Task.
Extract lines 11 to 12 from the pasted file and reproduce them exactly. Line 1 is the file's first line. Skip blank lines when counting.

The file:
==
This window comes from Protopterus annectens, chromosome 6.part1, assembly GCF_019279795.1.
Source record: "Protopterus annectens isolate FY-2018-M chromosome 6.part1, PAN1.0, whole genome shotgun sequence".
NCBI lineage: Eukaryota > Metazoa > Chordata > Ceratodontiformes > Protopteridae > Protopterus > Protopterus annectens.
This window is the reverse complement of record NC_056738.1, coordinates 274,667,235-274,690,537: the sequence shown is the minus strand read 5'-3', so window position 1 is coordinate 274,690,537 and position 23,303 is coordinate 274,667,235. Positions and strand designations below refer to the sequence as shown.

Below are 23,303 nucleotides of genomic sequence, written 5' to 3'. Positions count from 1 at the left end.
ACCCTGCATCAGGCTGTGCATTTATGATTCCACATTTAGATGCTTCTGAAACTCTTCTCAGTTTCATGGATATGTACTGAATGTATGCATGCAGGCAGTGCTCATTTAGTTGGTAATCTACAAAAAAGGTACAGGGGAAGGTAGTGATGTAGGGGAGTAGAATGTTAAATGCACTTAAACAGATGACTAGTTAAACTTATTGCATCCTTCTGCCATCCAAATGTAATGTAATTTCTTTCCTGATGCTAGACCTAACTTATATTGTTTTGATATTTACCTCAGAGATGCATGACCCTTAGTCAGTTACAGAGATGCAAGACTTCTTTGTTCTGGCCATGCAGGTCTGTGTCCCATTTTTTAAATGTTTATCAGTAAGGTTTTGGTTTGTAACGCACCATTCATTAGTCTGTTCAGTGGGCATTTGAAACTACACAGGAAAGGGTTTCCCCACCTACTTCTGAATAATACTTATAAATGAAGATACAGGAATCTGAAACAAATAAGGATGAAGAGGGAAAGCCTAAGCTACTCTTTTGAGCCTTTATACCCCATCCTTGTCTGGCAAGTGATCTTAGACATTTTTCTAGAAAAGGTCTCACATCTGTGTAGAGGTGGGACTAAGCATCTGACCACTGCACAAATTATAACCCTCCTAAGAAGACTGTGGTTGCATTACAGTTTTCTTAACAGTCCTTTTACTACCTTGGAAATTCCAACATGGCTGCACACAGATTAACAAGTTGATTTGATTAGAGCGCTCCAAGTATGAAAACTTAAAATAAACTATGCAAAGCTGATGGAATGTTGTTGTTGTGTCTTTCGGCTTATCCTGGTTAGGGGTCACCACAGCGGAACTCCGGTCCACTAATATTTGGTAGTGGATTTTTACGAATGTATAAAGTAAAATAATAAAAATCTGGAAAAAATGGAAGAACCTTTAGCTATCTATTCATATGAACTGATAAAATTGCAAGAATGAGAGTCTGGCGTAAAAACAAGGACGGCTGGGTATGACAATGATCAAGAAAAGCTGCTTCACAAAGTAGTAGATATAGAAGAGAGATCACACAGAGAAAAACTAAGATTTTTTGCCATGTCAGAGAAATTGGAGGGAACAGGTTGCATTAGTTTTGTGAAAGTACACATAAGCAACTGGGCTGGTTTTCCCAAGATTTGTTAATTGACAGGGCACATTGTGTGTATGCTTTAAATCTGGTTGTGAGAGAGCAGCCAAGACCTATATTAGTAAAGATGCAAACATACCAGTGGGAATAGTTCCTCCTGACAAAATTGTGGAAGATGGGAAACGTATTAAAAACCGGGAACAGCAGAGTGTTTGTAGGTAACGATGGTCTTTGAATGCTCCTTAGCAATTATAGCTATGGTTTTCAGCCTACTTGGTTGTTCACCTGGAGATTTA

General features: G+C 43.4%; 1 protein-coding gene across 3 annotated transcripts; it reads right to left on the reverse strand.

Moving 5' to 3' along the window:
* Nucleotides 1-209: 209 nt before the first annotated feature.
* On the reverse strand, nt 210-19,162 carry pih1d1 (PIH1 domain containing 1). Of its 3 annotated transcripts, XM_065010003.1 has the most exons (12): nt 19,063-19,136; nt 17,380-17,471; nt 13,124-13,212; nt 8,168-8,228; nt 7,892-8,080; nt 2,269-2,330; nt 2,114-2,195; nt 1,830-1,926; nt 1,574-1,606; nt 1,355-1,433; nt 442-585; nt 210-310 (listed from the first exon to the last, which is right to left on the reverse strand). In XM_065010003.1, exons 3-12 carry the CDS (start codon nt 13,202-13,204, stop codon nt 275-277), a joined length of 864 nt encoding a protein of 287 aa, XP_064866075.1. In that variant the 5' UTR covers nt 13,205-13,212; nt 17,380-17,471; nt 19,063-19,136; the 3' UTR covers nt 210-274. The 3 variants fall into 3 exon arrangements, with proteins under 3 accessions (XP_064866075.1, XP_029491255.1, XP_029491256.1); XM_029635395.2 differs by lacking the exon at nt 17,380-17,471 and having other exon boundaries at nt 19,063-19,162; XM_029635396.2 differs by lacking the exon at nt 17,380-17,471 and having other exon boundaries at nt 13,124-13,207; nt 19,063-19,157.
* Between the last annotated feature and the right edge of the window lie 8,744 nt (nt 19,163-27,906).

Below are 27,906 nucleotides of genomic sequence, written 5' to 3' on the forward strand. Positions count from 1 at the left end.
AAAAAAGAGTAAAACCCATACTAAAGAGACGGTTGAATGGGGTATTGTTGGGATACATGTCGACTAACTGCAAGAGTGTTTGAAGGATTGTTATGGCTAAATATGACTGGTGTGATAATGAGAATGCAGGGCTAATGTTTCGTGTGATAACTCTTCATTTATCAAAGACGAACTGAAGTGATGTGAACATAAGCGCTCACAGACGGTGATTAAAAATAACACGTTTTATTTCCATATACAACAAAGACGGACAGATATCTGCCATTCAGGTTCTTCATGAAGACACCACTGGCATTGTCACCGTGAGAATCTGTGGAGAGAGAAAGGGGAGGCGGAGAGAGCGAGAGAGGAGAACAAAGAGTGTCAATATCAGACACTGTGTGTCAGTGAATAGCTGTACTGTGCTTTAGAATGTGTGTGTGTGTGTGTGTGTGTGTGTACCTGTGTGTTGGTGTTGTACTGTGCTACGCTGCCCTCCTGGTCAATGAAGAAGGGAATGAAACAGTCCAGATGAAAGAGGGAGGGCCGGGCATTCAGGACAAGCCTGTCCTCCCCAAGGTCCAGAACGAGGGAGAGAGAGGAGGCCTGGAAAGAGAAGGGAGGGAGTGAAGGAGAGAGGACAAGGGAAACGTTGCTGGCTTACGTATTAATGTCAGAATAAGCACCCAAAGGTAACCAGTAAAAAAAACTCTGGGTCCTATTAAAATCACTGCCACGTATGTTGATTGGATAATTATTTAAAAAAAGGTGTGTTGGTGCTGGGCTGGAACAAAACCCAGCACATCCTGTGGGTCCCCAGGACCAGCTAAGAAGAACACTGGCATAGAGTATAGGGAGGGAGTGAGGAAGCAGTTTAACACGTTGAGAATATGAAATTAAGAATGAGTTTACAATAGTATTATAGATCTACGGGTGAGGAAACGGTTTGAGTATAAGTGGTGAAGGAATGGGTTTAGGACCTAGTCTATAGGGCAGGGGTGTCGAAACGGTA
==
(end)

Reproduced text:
* Between the last annotated feature and the right edge of the window lie 8,744 nt (nt 19,163-27,906).

Below are 27,906 nucleotides of genomic sequence, written 5' to 3' on the forward strand. Positions count from 1 at the left end.